Bowdoin Votes, a nonpartisan get-out-the-vote effort, didn’t waste any time getting started this year.
As first-year students were arriving on campus Tuesday morning, Archer Thomas ’21 and Will Parker ’20 were parked at a table outside, wearing an Uncle Sam top hat and a Statue of Liberty visor, respectively, to help first-years — most of them first-time voters — register to vote.
“We’re prepared to register students in any of the fifty states, and set them up with absentee ballot requests so they can get the ballots here. And we can help them with information on how to send them in,” Thomas explained.Thomas is helping to organize Bowdoin Votes this year with Andrew Lardie, the McKeen Center for the Common Good’s associate director for service and leadership.
Lardie launched Bowdoin Votes in 2016, and is ramping up outreach this year in advance of the midterm elections. He’s teaching volunteer students to register new voters in any state and direct them to information about candidates and ballot questions.
Leading up to Election Day, Bowdoin Votes volunteers plan to regularly roll out the “votemobile,” as their information table is nicknamed, to campus events, including Greenstock Festival, talks, and Common Good Day, which is a campus-wide day of volunteering in the local community. On Nov. 6, the College will run vans every fifteen minutes to the Brunswick polls, leaving from the Moulton Union circle.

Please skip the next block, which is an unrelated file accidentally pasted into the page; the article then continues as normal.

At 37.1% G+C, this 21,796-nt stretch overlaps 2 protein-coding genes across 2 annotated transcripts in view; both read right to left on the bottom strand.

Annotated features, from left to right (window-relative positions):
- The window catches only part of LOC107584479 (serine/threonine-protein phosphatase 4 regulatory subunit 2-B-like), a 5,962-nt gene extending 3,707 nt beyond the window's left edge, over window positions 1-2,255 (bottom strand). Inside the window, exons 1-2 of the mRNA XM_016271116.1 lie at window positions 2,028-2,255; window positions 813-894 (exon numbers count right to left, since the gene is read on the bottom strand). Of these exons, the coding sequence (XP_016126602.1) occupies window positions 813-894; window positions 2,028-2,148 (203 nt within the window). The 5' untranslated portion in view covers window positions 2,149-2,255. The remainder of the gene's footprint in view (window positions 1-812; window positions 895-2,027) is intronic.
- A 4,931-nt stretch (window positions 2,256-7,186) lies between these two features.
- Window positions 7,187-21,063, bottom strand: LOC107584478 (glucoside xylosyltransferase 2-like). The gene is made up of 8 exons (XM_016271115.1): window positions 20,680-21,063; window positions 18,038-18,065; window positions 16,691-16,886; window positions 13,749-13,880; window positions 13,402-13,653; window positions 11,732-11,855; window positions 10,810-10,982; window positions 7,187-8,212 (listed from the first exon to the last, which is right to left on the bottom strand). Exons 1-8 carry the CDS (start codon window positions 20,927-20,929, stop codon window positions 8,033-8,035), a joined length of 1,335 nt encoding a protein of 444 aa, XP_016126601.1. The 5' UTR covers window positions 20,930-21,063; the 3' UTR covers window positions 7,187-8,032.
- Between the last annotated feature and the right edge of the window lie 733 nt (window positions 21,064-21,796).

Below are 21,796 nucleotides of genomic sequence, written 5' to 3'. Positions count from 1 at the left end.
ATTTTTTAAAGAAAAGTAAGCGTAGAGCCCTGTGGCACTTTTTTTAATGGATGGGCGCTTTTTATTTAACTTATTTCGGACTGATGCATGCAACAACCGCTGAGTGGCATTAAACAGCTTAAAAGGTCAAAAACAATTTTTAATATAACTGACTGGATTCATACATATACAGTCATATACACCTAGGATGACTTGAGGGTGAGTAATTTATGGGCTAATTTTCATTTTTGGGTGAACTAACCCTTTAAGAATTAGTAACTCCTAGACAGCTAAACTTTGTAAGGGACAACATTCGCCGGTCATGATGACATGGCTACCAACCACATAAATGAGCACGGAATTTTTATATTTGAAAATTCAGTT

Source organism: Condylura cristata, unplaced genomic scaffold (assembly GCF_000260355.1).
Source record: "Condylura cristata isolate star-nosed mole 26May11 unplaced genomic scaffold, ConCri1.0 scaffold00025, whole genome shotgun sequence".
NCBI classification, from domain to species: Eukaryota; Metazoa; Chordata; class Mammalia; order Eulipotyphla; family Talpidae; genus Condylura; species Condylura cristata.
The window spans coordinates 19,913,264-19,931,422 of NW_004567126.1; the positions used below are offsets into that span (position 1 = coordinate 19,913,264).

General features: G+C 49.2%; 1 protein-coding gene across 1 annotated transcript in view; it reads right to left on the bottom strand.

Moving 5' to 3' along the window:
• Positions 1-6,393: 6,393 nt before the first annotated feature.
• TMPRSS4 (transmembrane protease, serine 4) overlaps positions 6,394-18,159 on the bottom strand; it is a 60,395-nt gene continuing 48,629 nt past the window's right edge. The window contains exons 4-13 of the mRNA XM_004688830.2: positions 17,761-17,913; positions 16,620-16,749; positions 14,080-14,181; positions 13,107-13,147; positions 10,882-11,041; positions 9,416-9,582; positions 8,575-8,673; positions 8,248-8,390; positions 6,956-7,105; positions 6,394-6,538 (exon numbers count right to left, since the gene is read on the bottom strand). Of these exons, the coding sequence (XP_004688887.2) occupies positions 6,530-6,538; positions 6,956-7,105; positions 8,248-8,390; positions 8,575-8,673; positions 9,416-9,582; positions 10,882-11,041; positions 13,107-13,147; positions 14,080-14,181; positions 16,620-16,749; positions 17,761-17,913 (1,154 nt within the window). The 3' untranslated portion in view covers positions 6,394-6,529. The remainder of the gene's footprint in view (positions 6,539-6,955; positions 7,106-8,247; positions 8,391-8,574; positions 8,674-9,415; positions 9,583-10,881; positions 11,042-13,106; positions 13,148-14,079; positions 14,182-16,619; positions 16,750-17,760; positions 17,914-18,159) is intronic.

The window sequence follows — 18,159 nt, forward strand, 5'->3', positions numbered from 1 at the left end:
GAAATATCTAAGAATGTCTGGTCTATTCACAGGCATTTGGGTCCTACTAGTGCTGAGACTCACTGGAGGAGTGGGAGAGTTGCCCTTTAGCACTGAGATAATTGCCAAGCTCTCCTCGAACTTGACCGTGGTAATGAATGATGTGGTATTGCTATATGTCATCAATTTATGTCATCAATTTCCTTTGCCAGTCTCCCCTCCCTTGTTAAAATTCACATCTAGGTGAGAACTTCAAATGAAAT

“Right now there is a national awakening that colleges have a responsibility to do more about civic engagement and voting,” Lardie said. This summer, he attended the third annual Civic Learning and Democratic Engagement conference, offered by the American Association of State College and Universities, to gather and share ideas and resources with other college administrators.
These efforts are an attempt to address low voter turnout among college and university students. Data indicates that only 18 percent of college students voted in 2014. Those numbers do tend to increase during presidential elections; 45.1 percent of students voted in 2012, and 48.3 percent cast a vote in 2016. Bowdoin’s voting rates increased from 38.5 percent in 2012 to 52.6 percent in 2016.
Inspiring Bowdoin students to become committed voters fits in well with the mission of Bowdoin’s McKeen Center, according to Lardie. “I think it’s a fundamental aspect of a healthy life, and an important part of our job as educators,” he said. “And I happen to work in a department where our mandate is to help people understand how they fit into the common good, and if we don’t have a responsibility for providing this kind of support, then who does?”